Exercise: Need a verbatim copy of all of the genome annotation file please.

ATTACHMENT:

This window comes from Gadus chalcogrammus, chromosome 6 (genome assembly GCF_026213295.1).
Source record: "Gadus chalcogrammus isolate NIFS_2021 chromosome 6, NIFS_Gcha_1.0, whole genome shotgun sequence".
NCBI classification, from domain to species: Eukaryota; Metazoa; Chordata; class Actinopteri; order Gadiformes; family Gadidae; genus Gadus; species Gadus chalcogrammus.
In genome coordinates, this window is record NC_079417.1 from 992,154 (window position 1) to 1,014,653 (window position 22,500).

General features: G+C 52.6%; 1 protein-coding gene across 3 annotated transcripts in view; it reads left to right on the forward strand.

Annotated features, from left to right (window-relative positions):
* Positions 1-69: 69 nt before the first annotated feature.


This window comes from Gadus chalcogrammus, chromosome 6 (genome assembly GCF_026213295.1).
Source record: "Gadus chalcogrammus isolate NIFS_2021 chromosome 6, NIFS_Gcha_1.0, whole genome shotgun sequence".
NCBI classification, from domain to species: Eukaryota; Metazoa; Chordata; class Actinopteri; order Gadiformes; family Gadidae; genus Gadus; species Gadus chalcogrammus.
In genome coordinates, this window is record NC_079417.1 from 992,154 (window position 1) to 1,014,653 (window position 22,500).

General features: G+C 52.6%; 1 protein-coding gene across 3 annotated transcripts in view; it reads left to right on the forward strand.

Annotated features, from left to right (window-relative positions):
* Positions 1-69: 69 nt before the first annotated feature.